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Business news in brief

In the Region

Iroko seeks to raise $145M in IPO

Iroko Pharmaceuticals Inc., a small developer of pain drugs based at the Navy Yard, will try to raise $145 million through an initial public offering, according to a registration statement filed with the Securities and Exchange Commission. Iroko, begun by several former GlaxoSmithKline executives in 2007, generated 2012 sales of $6.7 million from two medicines, Aldomet and Indocin. The company filed a new-drug application with the Food and Drug Administration seeking approval for Zorvolex to treat acute pain in February. Iroko employed 71 people as of March 31. - Mike Armstrong

GAO: Airline merger anticompetitive

A Government Accountability Office analyst told a U.S. Senate panel that the merger of American Airlines and US Airways, the dominant carrier at Philadelphia International Airport, would reduce competition on more than 1,600 routes traveled by more than 53 million passengers - a greater loss of competition than occurred with the 2010 merger of United Airlines and Continental Airlines. Antitrust regulators are reviewing the proposed deal, which also faces a vote by US Airways shareholders and needs approval by the federal judge overseeing American's bankruptcy. Airline executives have defended the merger by noting overlap on only 12 nonstop routes. But the GAO also considered connecting routes, those with at least one stop. GAO analyst Gerald Dillingham told a Senate aviation subcommittee that if the merger were approved, competition would decline because there would be one fewer airline flying those connecting routes. US Airways CEO Doug Parker, who will lead the combined company, told the panel the deal would be good for consumers by creating a bigger airline with service to more locations than either carrier can offer on its own. - AP

Payback of Medicare funds advised

Federal regulators recommended that Spectrum Rehabilitation L.L.C., an outpatient-rehabilitation company, return $3.1 million to the federal government because of improper Medicare billings. "There's no allegation of fraud or abuse. It's all procedural," said Pete Scordo, a physical therapist who owns Spectrum. Having to pay back the money would put the company out of business, he said. An audit by the U.S. Health and Human Services Department's Office of the Inspector General closely examined a sample of 100 bills from 2009 and 2010 and found 83 had at least one deficiency. Scordo said he is negotiating with Medicare over the money. Spectrum's main office is in Somers Point, and it has patients in Gloucester, Camden, Atlantic, and Cape May Counties. - Harold Brubaker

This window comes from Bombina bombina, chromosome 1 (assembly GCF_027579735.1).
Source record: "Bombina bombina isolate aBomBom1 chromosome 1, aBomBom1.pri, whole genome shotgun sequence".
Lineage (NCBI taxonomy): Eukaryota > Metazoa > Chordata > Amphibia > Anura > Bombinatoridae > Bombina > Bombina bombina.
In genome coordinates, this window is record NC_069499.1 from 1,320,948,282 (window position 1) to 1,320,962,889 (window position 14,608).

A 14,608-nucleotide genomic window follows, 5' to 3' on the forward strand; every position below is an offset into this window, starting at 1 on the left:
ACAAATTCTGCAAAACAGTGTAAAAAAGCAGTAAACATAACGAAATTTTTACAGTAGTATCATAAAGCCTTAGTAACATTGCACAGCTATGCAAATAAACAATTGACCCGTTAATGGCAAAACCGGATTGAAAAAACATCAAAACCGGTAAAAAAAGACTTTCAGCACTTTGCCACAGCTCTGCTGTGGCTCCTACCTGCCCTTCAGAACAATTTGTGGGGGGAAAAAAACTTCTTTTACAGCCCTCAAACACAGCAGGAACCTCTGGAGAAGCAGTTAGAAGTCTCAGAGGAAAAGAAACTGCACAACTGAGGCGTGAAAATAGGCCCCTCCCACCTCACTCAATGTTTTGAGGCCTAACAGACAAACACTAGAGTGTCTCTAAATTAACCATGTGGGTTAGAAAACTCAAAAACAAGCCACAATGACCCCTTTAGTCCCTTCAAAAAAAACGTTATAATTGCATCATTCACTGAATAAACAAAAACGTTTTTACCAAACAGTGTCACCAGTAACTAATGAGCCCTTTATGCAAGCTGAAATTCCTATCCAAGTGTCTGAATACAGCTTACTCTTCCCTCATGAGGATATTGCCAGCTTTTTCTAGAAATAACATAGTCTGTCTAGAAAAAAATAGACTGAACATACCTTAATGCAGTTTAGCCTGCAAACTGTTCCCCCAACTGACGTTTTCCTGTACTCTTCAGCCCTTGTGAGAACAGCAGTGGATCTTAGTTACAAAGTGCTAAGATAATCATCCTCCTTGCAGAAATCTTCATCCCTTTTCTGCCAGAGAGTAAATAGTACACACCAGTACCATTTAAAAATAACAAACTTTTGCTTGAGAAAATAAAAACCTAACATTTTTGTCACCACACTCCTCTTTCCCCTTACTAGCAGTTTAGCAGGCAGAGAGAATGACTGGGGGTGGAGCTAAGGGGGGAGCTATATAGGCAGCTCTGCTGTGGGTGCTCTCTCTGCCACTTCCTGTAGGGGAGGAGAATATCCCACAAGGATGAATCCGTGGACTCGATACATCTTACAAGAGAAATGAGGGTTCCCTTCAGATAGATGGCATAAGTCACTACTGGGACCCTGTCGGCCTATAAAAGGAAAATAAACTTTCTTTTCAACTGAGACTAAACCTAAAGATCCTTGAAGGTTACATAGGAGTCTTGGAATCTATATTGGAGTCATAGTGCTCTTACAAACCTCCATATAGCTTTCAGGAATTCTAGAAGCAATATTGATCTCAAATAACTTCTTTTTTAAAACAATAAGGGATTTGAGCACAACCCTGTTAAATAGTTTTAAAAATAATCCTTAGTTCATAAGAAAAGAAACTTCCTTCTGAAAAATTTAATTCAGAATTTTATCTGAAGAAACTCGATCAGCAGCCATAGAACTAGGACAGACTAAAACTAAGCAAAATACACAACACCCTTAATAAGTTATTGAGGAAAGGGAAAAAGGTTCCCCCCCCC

Retailer ousts chair/pitchman

Men's Wearhouse Inc. said Wednesday it had fired executive chairman George Zimmer, who appears in many of its TV commercials saying, "You're going to like the way you look. I guarantee it." Men's Wearhouse, which has about 25 stores in the region, gave no reason for firing Zimmer, who built it from a Texas shop to one of North America's largest specialty men's clothiers. - AP

New contract for copter assembler

AugustaWestland, which has a helicopter-assembly operation in Northeast Philadelphia, said a Minnesota medical-transport company has signed a contract for six helicopters, plus six options. The deal's value was not disclosed. Delivery to Life Link III, a consortium of nine health systems, is expected to start late this year. - Harold Brubaker

Ex-guardsman sues over firing

A former member of the Pennsylvania Army National Guard sued Target Corp. in federal court, claiming that by enforcing its sick-call policy while he was on reserve duty and firing him, the retailer violated the law meant to protect armed-services members from losing civilian jobs. The complaint says Andrew Lanier, 21, now of Toronto, Ohio, was working at the Target store in North Fayette, Pa., in October 2011 when he was ordered to mandatory active-duty pre-deployment training at Fort Pickett, Va. He informed his supervisors orally, used the electronic time-off-request system, and provided the store with his military orders, the complaint says. Target requires employees to call in every day they are absent. - Pittsburgh Post-Gazette

Pfizer sets Zoetis share exchange

Pfizer Inc. said investors who exchange their stock for the company's stake in Zoetis Inc. will get 0.9898 shares of the animal-health company for each Pfizer share swapped. Pfizer, which has significant operations in Montgomery County, has owned 80 percent of Zoetis since its January initial public offering. Investors who offered shares for exchange will get two more days to decide if they want to turn them in, Pfizer said. - Bloomberg News


Updates on mortgage servicers

Homeowners trying to avoid foreclosure must wait too long for their loan-modification applications to be reviewed by some of the nation's top mortgage servicers, a report said. Joseph A. Smith Jr., independent monitor of last year's national mortgage settlement, whose office conducted 29 performance tests on how five of the largest U.S. mortgage servicers are meeting the new rules, said there were deficiencies in collecting customer records and notifying borrowers in a timely manner about decisions on applications, including whether documents were missing. - AP

GM brands jump in study's rankings

General Motors Co. brands made a big jump in the rankings of the 2013 J.D. Power Initial Quality Study, which examines problems drivers encounter during the first 90 days of owning a new vehicle. Porsche topped the list, but the GMC truck division of GM was second. GMC was followed by Lexus, Infiniti, and Chevrolet. Including Buick and Cadillac, all four GM brands scored above the industry average. Toyota's Scion brand scored the worst of the 33 car brands. - Los Angeles Times